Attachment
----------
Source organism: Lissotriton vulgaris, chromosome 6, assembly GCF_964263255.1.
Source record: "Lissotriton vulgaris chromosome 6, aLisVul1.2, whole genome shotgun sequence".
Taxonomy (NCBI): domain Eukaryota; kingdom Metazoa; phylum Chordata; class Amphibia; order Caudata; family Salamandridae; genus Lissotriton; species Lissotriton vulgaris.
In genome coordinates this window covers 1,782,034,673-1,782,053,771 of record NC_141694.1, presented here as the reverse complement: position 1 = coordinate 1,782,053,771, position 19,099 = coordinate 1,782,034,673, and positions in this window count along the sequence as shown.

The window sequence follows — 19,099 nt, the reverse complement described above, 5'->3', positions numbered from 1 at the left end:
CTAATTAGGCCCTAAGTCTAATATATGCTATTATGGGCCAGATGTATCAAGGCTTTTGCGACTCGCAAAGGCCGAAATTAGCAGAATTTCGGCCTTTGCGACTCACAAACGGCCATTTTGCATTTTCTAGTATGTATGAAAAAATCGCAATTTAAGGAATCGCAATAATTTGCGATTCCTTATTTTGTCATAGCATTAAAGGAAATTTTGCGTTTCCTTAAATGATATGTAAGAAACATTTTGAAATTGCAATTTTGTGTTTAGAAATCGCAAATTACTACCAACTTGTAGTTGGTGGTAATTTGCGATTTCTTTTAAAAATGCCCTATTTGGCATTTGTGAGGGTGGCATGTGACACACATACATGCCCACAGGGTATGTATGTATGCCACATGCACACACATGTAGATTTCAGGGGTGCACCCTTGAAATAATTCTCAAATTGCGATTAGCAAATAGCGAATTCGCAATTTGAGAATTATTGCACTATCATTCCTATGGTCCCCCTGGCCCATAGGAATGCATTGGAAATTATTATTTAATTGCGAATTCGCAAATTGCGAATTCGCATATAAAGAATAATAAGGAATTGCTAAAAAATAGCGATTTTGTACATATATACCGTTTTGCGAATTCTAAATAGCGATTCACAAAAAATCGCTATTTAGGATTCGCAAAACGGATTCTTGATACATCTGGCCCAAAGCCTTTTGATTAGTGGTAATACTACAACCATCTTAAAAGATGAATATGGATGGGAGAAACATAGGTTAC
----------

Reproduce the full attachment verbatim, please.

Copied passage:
Source organism: Lissotriton vulgaris, chromosome 6, assembly GCF_964263255.1.
Source record: "Lissotriton vulgaris chromosome 6, aLisVul1.2, whole genome shotgun sequence".
Taxonomy (NCBI): domain Eukaryota; kingdom Metazoa; phylum Chordata; class Amphibia; order Caudata; family Salamandridae; genus Lissotriton; species Lissotriton vulgaris.
In genome coordinates this window covers 1,782,034,673-1,782,053,771 of record NC_141694.1, presented here as the reverse complement: position 1 = coordinate 1,782,053,771, position 19,099 = coordinate 1,782,034,673, and positions in this window count along the sequence as shown.

The window sequence follows — 19,099 nt, the reverse complement described above, 5'->3', positions numbered from 1 at the left end:
CTAATTAGGCCCTAAGTCTAATATATGCTATTATGGGCCAGATGTATCAAGGCTTTTGCGACTCGCAAAGGCCGAAATTAGCAGAATTTCGGCCTTTGCGACTCACAAACGGCCATTTTGCATTTTCTAGTATGTATGAAAAAATCGCAATTTAAGGAATCGCAATAATTTGCGATTCCTTATTTTGTCATAGCATTAAAGGAAATTTTGCGTTTCCTTAAATGATATGTAAGAAACATTTTGAAATTGCAATTTTGTGTTTAGAAATCGCAAATTACTACCAACTTGTAGTTGGTGGTAATTTGCGATTTCTTTTAAAAATGCCCTATTTGGCATTTGTGAGGGTGGCATGTGACACACATACATGCCCACAGGGTATGTATGTATGCCACATGCACACACATGTAGATTTCAGGGGTGCACCCTTGAAATAATTCTCAAATTGCGATTAGCAAATAGCGAATTCGCAATTTGAGAATTATTGCACTATCATTCCTATGGTCCCCCTGGCCCATAGGAATGCATTGGAAATTATTATTTAATTGCGAATTCGCAAATTGCGAATTCGCATATAAAGAATAATAAGGAATTGCTAAAAAATAGCGATTTTGTACATATATACCGTTTTGCGAATTCTAAATAGCGATTCACAAAAAATCGCTATTTAGGATTCGCAAAACGGATTCTTGATACATCTGGCCCAAAGCCTTTTGATTAGTGGTAATACTACAACCATCTTAAAAGATGAATATGGATGGGAGAAACATAGGTTAC